Factorio is an impressive indie factory building game with RTS elements that has a lot of potential.
You’ve crash landed on an unknown planet, and are all alone without any equipment or shelter. What you do have are a whole lot of raw resources at your disposal and all the time in the world — provided the hordes of roach-like creatures don’t kill you first.
Factorio, a base-building strategy game created by indie developer Wube Software, is a fairly deep game, offering players a wide range of building and automation options. Explore the area, find resources, build simple structures, do research, develop electricity and automation, and build more elaborate structures. You can do it all. Just don’t forget about setting up your defenses, or it will all be for nothing.
Plenty to do…
Like many resource building games, Factorio is not heavy on narrative. That simply isn’t the game’s focus. However, that doesn’t mean you won’t still spend hours at a time in the game, as it offers plenty of options on how to play.
In it’s current state, Factorio offers four campaigns that also function as tutorials, three custom scenarios (with the option to create your own), a map generator (also known as Free Play), and co-op multiplayer. I’d highly recommend playing the campaigns before jumping into the other modes as they will give you a much-needed handle on the production process.
As with most world building games, you’re going to start out small…chopping down trees, mining coal, and various ores, crafting weapons and tools, and putting the foundation in place for your impressive factories. While doing the small things, you’ll expend some of your resources on research to be able to build larger structures and automate the production of smaller things. Start off with steam-run machines and move up to generating your own electricity. Build radar dishes to help you find out what’s out there — it could be other people.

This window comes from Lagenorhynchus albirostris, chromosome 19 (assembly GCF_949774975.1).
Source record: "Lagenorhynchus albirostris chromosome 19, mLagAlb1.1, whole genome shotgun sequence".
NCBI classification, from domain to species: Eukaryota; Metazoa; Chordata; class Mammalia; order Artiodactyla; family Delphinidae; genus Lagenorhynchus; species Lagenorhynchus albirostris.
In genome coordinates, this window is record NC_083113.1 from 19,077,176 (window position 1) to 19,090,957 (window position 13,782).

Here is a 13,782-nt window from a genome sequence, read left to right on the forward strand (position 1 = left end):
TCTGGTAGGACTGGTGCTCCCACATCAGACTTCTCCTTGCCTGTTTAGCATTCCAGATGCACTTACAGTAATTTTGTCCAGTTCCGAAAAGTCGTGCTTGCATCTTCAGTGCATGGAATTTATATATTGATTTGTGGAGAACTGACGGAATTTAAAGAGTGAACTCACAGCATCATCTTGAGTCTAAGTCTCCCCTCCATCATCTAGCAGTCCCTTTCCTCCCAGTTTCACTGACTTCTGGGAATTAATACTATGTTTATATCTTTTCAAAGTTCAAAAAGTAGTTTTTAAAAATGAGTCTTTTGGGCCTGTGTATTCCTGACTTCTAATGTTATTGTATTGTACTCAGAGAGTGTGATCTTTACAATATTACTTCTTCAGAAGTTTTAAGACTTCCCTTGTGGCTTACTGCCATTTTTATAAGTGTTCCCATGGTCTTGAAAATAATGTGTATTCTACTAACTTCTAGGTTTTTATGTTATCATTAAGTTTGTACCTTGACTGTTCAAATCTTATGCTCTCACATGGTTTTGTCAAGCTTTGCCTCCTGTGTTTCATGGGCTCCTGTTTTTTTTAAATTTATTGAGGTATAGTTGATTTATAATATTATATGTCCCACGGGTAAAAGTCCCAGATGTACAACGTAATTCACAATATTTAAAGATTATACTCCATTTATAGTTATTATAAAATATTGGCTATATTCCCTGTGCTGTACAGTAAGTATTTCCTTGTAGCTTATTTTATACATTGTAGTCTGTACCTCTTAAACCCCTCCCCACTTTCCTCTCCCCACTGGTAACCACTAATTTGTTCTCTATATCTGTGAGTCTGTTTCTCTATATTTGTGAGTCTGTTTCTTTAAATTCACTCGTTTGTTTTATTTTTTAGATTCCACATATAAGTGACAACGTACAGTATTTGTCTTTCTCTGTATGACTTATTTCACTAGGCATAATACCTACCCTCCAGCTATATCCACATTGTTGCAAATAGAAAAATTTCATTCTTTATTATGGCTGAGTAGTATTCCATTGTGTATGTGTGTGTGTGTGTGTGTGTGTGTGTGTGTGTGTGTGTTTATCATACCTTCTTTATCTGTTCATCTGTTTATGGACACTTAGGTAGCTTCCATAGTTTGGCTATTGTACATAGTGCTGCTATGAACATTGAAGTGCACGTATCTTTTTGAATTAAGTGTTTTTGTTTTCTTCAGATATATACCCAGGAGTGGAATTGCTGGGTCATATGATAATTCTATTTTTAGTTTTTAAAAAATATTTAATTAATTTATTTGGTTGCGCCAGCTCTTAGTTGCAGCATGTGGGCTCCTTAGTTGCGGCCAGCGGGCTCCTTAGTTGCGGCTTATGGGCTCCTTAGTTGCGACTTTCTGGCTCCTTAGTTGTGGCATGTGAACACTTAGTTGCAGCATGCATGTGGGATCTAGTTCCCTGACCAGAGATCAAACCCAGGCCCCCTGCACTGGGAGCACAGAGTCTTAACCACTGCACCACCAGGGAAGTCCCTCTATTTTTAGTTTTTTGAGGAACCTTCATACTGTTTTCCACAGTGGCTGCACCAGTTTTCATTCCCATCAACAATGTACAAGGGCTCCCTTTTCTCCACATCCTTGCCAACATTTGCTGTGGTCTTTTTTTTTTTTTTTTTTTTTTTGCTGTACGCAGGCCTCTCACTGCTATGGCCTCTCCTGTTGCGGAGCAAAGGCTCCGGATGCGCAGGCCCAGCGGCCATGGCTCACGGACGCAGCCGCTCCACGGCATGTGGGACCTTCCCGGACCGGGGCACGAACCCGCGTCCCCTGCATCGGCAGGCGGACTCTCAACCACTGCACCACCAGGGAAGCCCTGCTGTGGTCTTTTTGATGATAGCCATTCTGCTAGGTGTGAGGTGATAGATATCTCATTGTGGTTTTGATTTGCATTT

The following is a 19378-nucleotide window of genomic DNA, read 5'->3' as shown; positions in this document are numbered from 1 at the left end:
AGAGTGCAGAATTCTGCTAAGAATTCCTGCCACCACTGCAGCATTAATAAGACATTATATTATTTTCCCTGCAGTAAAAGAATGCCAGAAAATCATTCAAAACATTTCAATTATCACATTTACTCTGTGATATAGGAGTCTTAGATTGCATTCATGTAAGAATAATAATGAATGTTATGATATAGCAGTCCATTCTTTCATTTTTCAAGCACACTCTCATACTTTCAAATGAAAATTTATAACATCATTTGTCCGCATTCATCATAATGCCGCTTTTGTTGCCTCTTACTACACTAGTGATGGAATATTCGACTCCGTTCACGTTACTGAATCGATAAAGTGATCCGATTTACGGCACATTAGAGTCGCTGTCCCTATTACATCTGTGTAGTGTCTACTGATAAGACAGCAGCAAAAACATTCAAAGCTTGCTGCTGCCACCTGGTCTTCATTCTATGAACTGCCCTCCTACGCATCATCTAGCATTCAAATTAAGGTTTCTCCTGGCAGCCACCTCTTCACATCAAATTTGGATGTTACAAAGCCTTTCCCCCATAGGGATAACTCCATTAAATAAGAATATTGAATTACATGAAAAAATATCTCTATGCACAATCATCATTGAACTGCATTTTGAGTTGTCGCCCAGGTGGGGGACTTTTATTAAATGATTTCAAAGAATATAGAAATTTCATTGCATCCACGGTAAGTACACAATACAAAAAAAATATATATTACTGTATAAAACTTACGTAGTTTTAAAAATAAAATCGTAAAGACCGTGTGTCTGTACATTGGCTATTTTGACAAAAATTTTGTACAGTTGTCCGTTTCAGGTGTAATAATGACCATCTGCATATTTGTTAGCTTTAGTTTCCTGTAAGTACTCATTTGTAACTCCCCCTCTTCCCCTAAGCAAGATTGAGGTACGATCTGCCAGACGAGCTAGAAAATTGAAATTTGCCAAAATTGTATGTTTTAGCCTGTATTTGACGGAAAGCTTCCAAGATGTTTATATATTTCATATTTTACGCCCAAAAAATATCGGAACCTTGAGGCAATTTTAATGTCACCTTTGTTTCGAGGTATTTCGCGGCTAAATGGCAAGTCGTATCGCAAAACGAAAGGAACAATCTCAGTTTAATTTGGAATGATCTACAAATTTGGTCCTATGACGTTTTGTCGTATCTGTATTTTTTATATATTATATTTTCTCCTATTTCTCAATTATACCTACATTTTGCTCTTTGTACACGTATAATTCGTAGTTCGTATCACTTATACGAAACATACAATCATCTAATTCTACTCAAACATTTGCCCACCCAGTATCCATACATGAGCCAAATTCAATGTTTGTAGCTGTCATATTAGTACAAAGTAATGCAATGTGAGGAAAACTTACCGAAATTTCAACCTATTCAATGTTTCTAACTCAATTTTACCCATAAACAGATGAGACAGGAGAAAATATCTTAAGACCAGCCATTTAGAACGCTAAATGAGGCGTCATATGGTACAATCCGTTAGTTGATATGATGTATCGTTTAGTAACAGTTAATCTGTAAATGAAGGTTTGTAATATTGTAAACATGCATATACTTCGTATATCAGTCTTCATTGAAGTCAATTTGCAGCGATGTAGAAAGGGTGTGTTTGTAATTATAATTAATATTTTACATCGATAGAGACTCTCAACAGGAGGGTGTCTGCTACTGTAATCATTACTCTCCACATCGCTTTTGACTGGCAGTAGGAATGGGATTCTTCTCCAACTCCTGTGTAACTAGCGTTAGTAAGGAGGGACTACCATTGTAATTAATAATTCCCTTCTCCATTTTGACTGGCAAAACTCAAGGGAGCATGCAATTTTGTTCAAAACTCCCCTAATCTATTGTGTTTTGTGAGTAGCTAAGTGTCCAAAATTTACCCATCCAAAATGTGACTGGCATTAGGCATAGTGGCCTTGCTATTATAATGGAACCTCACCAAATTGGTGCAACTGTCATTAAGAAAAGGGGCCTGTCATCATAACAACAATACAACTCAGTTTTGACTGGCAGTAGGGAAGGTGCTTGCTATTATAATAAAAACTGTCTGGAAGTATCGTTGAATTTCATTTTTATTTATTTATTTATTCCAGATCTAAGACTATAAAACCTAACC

Depending on the mode you’re playing in — and the map — you’ll be spending quite a bit of time carefully balancing your activity between building your factories and other structures and building up defenses against the nasties running around out there.
You will also be given different objectives depending on what mode you are in. Each campaign will offer a variety of objectives, partially as a portion of the tutorial. The map generator will drop you into a free-play mode after allowing you to customize your settings. Once in, it will ask you to build a rocket to explore space.
A lot to learn…
Even with the tutorial-type campaign mode, there’s still a lot you’ll have to figure out on your own. There are quite a few recipes (or blueprints) available in the game. Some are available right away. Others you’ll need to research; investing not only time but resources.
Luckily, there’s already a well-edited wiki that will help you right along with a lot of that. Since there’s a lot to remember in the game, you’ll likely want to keep it on hand.
Combat in Factorio is a more defensive than offensive endeavor; and in some modes it can be made almost inconsequential based on your map creation preferences. While you will build defenses around and within your factory to protect it, you’ll still need to keep yourself armed as well, especially if you intend to explore a lot. You’ll be able to build better personal weapons and armor as you go along to help out with that.